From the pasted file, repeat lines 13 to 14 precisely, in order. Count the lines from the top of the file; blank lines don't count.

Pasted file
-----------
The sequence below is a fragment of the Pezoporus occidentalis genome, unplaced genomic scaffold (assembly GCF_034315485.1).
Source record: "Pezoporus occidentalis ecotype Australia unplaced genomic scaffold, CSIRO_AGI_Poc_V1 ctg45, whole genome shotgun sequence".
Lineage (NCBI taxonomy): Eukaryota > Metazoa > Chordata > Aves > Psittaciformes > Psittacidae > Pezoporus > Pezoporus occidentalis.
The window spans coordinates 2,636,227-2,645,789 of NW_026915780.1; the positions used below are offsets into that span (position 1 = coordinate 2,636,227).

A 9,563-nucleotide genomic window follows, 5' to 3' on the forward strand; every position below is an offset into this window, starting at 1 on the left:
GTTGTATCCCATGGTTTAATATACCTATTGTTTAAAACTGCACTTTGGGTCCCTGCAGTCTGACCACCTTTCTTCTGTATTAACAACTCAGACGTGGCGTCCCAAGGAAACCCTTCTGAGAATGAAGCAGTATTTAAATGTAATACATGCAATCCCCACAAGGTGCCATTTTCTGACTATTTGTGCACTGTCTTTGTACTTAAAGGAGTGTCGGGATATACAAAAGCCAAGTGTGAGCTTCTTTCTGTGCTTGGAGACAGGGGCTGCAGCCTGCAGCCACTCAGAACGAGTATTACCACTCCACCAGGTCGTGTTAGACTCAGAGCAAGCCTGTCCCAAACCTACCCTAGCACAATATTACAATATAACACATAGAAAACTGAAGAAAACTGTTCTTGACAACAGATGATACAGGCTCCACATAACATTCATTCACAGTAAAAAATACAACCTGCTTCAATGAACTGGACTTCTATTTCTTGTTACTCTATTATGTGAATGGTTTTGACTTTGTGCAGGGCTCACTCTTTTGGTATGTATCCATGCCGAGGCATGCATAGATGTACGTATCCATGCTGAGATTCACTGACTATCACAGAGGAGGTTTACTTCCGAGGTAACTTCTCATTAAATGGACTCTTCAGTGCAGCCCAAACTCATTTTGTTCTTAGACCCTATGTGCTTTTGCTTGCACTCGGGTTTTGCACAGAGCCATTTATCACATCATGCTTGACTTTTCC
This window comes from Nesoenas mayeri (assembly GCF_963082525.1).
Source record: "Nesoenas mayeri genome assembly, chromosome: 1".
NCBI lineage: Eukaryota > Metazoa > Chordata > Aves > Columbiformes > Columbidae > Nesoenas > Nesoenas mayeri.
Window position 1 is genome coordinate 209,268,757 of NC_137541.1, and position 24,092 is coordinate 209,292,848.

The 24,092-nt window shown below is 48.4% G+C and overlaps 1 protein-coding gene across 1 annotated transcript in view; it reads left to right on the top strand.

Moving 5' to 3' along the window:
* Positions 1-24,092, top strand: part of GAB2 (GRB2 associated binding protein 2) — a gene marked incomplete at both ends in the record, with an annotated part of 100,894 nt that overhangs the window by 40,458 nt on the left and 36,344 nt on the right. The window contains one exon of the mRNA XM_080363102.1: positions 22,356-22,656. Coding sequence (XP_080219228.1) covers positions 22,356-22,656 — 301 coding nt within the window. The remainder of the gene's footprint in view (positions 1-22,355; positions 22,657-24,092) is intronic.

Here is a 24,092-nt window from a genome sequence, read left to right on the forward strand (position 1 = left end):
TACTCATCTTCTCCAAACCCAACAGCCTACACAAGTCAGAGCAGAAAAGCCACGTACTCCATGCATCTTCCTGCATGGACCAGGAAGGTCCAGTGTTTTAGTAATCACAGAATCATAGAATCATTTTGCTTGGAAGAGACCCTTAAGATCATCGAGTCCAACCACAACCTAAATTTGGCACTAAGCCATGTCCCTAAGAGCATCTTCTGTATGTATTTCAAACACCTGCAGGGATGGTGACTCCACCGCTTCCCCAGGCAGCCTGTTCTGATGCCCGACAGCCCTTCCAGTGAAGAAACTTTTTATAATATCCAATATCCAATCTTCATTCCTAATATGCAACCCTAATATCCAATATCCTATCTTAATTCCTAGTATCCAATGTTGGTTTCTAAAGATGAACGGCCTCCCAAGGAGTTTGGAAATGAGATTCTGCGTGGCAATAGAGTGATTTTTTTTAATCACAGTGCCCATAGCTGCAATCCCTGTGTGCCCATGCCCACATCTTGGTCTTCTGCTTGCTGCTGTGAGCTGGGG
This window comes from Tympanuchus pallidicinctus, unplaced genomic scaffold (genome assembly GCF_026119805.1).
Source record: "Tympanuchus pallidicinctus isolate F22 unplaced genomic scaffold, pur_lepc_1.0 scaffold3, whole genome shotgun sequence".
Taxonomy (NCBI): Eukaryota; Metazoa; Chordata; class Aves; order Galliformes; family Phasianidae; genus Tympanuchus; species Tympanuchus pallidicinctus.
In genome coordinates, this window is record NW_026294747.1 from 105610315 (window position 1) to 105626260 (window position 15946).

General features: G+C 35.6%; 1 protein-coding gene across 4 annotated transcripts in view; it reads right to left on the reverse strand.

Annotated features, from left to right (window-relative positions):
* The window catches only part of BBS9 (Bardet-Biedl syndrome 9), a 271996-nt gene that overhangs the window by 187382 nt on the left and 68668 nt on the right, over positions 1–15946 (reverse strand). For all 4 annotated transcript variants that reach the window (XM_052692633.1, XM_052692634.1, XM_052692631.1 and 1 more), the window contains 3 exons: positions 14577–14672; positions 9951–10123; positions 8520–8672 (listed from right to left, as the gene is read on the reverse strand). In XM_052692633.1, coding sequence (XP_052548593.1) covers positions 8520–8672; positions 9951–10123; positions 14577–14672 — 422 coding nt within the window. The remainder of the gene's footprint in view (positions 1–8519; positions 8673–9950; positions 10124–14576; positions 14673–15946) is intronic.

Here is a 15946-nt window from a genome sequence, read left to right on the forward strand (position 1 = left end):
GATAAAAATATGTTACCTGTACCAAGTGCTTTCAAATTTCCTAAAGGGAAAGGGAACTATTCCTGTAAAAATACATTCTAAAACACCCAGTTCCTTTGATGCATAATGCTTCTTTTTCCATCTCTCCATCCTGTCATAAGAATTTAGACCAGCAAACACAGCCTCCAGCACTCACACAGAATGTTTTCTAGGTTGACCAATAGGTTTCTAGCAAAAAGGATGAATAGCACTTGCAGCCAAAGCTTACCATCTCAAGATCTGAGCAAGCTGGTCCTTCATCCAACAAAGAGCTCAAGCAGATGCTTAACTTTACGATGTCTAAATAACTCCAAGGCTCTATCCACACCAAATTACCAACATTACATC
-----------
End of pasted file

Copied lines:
* Positions 1-24,092, top strand: part of GAB2 (GRB2 associated binding protein 2) — a gene marked incomplete at both ends in the record, with an annotated part of 100,894 nt that overhangs the window by 40,458 nt on the left and 36,344 nt on the right. The window contains one exon of the mRNA XM_080363102.1: positions 22,356-22,656. Coding sequence (XP_080219228.1) covers positions 22,356-22,656 — 301 coding nt within the window. The remainder of the gene's footprint in view (positions 1-22,355; positions 22,657-24,092) is intronic.

Here is a 24,092-nt window from a genome sequence, read left to right on the forward strand (position 1 = left end):